Despite the obvious parallels there are also important differences. Critics of the London Stadium will point out that the conversion of the City of Manchester stadium was to a dedicated football stadium rather than a multi-purpose arena; and I’m sure there is some justification in that as far as the matchday experience is concerned. In addition, although City pay more in rent than West Ham do, and are responsible for all operating overheads, they are able to benefit more from the associated (and now significant) naming rights and matchday income.

In the first 6 years in their new home City finished 18th, 8th, 15th, 14th, 9th and 10th respectively. Despite what we may believe a shiny, new high capacity stadium doesn’t guarantee success. It wasn’t until the injection of Thai (briefly) and Abu Dhabi money that City’s new successful era began. It is arguable whether that investment would have been forthcoming if they had still played at Maine Road.

I know a few Manchester City fans and all are delighted with their new found status. They are now the second most profitable English league club, after their near neighbours, and with massive financial backing are well placed to continue the upward momentum. I don’t recall too many rumblings related to the move but, if there was a lot of moaning in Royle family style sittings rooms across the City at the time, it is long forgotten now.

Famous victories under the lights against Barca may seem a long way away to the average Hammer’s fan at the moment. The optimism of the new stadium (where it existed) has been overtaken by events and with the negativity fuelled and amplified by the media. With few exceptions the media is rather patronising towards West Ham regarding them as a wayward cousin to the ‘real’ glamour London clubs or Arsenal, Chelsea and Tottenham. A rare moment in the sun is tolerated but other than that the club and its supporters are seen as a caricature that belongs in an Eastender’s plot. The nature and generosity of the deal for the London stadium has made the club a perfect target for journalists and online media sites to exaggerate and repeat half truths. It has not been helped by the actions of some supporters while similar flash-points at other grounds, with Manchester City fans smashing up the toilets at Old Trafford or Liverpool fans throwing flairs on to the pitch at Selhurst Park, barely get a mention. The stories about a return to the hooliganism of the 70’s or 80’s and the stadium being unsuitable for football are clearly risible.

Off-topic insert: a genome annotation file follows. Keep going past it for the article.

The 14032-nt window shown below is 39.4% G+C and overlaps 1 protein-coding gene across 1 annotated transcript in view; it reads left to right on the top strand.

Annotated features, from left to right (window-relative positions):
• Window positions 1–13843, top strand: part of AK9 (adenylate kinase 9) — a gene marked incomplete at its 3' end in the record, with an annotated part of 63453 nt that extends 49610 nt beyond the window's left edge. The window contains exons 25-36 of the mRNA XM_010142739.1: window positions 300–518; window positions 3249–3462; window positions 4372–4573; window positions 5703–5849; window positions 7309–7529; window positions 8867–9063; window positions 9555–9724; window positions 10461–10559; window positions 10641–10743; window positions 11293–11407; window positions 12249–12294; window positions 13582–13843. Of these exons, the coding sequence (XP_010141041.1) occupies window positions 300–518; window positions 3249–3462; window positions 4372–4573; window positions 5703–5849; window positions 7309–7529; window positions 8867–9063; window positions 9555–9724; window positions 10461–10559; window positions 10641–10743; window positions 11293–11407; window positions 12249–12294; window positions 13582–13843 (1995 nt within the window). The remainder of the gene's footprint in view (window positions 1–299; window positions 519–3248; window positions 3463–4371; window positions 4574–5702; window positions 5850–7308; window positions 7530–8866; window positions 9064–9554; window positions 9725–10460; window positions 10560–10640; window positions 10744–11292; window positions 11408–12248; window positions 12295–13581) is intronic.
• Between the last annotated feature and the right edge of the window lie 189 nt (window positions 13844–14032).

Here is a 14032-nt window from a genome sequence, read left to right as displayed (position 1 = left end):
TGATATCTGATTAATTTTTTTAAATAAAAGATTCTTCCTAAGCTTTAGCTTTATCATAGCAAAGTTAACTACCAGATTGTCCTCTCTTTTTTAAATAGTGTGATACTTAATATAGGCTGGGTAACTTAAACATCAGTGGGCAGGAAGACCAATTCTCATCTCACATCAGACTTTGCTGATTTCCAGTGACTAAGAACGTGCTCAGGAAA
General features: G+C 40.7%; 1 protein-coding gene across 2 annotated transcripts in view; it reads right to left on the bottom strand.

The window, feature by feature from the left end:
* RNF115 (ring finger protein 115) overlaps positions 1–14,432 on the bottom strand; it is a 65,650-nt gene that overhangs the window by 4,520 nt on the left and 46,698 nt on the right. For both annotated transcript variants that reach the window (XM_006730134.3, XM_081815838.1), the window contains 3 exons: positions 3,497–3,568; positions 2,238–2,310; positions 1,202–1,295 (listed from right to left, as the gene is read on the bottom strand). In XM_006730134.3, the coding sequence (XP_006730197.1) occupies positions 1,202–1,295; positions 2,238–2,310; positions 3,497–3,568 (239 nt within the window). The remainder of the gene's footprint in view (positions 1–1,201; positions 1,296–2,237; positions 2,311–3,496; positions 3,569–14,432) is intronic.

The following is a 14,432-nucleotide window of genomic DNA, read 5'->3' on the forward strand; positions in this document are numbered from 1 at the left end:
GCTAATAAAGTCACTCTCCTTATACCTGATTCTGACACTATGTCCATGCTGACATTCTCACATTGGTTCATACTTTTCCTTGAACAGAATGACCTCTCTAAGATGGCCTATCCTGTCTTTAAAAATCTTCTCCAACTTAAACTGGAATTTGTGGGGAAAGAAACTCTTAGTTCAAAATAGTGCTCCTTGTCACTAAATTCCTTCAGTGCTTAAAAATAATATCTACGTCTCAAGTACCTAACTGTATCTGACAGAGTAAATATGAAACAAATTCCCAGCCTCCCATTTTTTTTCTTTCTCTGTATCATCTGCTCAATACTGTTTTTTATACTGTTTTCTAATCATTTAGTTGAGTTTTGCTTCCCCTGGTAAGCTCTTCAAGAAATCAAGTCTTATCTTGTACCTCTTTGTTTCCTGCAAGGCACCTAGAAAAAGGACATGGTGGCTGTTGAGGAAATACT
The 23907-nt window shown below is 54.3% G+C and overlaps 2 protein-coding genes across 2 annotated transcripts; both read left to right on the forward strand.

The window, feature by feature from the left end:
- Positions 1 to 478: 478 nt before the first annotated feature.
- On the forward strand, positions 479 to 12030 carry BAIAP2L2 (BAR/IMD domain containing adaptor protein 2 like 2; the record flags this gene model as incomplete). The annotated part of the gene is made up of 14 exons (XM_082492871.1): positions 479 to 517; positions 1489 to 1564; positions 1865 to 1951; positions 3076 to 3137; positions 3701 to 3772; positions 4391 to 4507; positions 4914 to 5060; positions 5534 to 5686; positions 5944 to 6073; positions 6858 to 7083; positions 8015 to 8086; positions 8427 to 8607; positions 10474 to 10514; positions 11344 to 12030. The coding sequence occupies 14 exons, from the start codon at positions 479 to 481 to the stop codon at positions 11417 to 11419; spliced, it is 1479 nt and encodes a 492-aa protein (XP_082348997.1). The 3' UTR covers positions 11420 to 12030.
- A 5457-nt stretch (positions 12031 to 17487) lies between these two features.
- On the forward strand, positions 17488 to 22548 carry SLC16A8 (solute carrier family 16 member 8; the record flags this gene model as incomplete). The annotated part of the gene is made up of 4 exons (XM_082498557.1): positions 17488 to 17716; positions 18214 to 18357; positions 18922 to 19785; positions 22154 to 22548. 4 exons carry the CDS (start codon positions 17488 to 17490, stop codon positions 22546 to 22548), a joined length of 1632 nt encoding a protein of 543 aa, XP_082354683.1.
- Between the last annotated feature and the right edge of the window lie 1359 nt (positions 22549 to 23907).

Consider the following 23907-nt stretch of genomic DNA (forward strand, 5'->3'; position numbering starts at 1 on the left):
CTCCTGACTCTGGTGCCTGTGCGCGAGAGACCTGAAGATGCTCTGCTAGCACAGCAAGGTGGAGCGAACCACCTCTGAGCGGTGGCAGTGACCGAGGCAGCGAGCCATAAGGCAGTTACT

I have mentioned before that in the past West Ham have relied heavily on TV money for revenues; far more so than our closest rivals in financial terms do. Staying at the Boleyn Ground (as it was) did not provide any opportunity for the club to develop or even to maintain the status quo with our peers. Whether it was viable to developing Upton Park into a stadium that could generate more revenue is another question but a moot one now. The point being that West Ham’s future depended on being able to increase Matchday and, more importantly, Commercial income. The alternative was to slip further away from any aspiration to join the leading London clubs and join the also-rans of Palace, QPR and Fulham instead. It is possible that some fans would be quite happy with this situation if it meant that traditions were maintained but, as a business decision, passing up the opportunity of the London stadium move would have been foolish; particularly with Tottenham hovering in the wings.